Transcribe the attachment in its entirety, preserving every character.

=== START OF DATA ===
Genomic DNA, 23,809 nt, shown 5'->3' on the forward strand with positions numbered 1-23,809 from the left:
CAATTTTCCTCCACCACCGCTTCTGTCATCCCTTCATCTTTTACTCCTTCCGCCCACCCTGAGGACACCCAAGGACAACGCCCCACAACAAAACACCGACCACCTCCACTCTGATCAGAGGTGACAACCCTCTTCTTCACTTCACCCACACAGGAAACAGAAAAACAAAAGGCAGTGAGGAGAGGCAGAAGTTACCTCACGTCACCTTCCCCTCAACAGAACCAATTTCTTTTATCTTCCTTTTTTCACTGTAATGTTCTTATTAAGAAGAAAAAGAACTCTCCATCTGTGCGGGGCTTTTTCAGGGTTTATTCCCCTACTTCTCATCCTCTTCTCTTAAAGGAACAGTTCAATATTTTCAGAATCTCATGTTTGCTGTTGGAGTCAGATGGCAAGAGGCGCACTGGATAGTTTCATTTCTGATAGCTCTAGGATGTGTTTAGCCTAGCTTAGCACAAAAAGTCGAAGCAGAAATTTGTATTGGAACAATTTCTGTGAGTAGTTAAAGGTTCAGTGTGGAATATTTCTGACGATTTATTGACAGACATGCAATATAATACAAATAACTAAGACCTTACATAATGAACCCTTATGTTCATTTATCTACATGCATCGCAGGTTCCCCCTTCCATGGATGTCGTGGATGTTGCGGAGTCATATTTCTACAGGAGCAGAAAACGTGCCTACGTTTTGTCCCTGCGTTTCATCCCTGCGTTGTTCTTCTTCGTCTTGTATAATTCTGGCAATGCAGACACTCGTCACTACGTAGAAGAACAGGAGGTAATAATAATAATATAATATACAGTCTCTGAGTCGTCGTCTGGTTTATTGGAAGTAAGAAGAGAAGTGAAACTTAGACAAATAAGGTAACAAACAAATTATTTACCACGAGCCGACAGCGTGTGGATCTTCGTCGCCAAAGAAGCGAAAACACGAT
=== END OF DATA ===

Genomic DNA, 23,809 nt, shown 5'->3' on the forward strand with positions numbered 1-23,809 from the left:
CAATTTTCCTCCACCACCGCTTCTGTCATCCCTTCATCTTTTACTCCTTCCGCCCACCCTGAGGACACCCAAGGACAACGCCCCACAACAAAACACCGACCACCTCCACTCTGATCAGAGGTGACAACCCTCTTCTTCACTTCACCCACACAGGAAACAGAAAAACAAAAGGCAGTGAGGAGAGGCAGAAGTTACCTCACGTCACCTTCCCCTCAACAGAACCAATTTCTTTTATCTTCCTTTTTTCACTGTAATGTTCTTATTAAGAAGAAAAAGAACTCTCCATCTGTGCGGGGCTTTTTCAGGGTTTATTCCCCTACTTCTCATCCTCTTCTCTTAAAGGAACAGTTCAATATTTTCAGAATCTCATGTTTGCTGTTGGAGTCAGATGGCAAGAGGCGCACTGGATAGTTTCATTTCTGATAGCTCTAGGATGTGTTTAGCCTAGCTTAGCACAAAAAGTCGAAGCAGAAATTTGTATTGGAACAATTTCTGTGAGTAGTTAAAGGTTCAGTGTGGAATATTTCTGACGATTTATTGACAGACATGCAATATAATACAAATAACTAAGACCTTACATAATGAACCCTTATGTTCATTTATCTACATGCATCGCAGGTTCCCCCTTCCATGGATGTCGTGGATGTTGCGGAGTCATATTTCTACAGGAGCAGAAAACGTGCCTACGTTTTGTCCCTGCGTTTCATCCCTGCGTTGTTCTTCTTCGTCTTGTATAATTCTGGCAATGCAGACACTCGTCACTACGTAGAAGAACAGGAGGTAATAATAATAATATAATATACAGTCTCTGAGTCGTCGTCTGGTTTATTGGAAGTAAGAAGAGAAGTGAAACTTAGACAAATAAGGTAACAAACAAATTATTTACCACGAGCCGACAGCGTGTGGATCTTCGTCGCCAAAGAAGCGAAAACACGAT